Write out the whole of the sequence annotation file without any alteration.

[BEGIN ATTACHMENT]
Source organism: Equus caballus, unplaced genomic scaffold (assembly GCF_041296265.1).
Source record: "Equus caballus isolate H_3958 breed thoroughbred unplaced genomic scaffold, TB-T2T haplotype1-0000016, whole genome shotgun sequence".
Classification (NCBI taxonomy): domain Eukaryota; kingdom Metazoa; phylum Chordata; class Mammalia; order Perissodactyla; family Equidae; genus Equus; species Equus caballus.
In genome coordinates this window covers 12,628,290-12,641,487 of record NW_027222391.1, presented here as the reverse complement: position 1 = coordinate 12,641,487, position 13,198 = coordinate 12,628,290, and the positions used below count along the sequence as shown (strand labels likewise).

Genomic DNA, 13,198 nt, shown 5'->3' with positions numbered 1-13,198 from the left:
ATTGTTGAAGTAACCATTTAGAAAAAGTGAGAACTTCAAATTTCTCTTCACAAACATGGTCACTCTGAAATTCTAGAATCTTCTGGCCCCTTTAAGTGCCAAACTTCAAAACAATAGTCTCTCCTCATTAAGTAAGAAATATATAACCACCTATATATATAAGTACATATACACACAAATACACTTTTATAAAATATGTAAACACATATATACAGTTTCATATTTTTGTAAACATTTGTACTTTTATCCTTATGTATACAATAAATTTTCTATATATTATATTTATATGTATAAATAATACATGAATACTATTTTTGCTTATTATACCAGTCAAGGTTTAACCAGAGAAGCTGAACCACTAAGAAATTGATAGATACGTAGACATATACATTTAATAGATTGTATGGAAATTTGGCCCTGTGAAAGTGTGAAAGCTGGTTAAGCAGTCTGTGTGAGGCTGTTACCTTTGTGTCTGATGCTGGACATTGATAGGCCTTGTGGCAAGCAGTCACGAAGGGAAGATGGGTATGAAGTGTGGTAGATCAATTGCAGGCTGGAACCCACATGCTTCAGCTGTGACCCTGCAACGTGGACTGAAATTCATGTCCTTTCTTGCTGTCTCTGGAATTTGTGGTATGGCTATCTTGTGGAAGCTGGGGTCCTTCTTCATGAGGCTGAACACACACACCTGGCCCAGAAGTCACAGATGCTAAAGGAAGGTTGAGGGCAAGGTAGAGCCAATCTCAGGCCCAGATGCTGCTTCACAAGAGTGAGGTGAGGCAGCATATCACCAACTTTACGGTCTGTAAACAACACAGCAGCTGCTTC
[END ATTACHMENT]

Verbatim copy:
Source organism: Equus caballus, unplaced genomic scaffold (assembly GCF_041296265.1).
Source record: "Equus caballus isolate H_3958 breed thoroughbred unplaced genomic scaffold, TB-T2T haplotype1-0000016, whole genome shotgun sequence".
Classification (NCBI taxonomy): domain Eukaryota; kingdom Metazoa; phylum Chordata; class Mammalia; order Perissodactyla; family Equidae; genus Equus; species Equus caballus.
In genome coordinates this window covers 12,628,290-12,641,487 of record NW_027222391.1, presented here as the reverse complement: position 1 = coordinate 12,641,487, position 13,198 = coordinate 12,628,290, and the positions used below count along the sequence as shown (strand labels likewise).

Genomic DNA, 13,198 nt, shown 5'->3' with positions numbered 1-13,198 from the left:
ATTGTTGAAGTAACCATTTAGAAAAAGTGAGAACTTCAAATTTCTCTTCACAAACATGGTCACTCTGAAATTCTAGAATCTTCTGGCCCCTTTAAGTGCCAAACTTCAAAACAATAGTCTCTCCTCATTAAGTAAGAAATATATAACCACCTATATATATAAGTACATATACACACAAATACACTTTTATAAAATATGTAAACACATATATACAGTTTCATATTTTTGTAAACATTTGTACTTTTATCCTTATGTATACAATAAATTTTCTATATATTATATTTATATGTATAAATAATACATGAATACTATTTTTGCTTATTATACCAGTCAAGGTTTAACCAGAGAAGCTGAACCACTAAGAAATTGATAGATACGTAGACATATACATTTAATAGATTGTATGGAAATTTGGCCCTGTGAAAGTGTGAAAGCTGGTTAAGCAGTCTGTGTGAGGCTGTTACCTTTGTGTCTGATGCTGGACATTGATAGGCCTTGTGGCAAGCAGTCACGAAGGGAAGATGGGTATGAAGTGTGGTAGATCAATTGCAGGCTGGAACCCACATGCTTCAGCTGTGACCCTGCAACGTGGACTGAAATTCATGTCCTTTCTTGCTGTCTCTGGAATTTGTGGTATGGCTATCTTGTGGAAGCTGGGGTCCTTCTTCATGAGGCTGAACACACACACCTGGCCCAGAAGTCACAGATGCTAAAGGAAGGTTGAGGGCAAGGTAGAGCCAATCTCAGGCCCAGATGCTGCTTCACAAGAGTGAGGTGAGGCAGCATATCACCAACTTTACGGTCTGTAAACAACACAGCAGCTGCTTC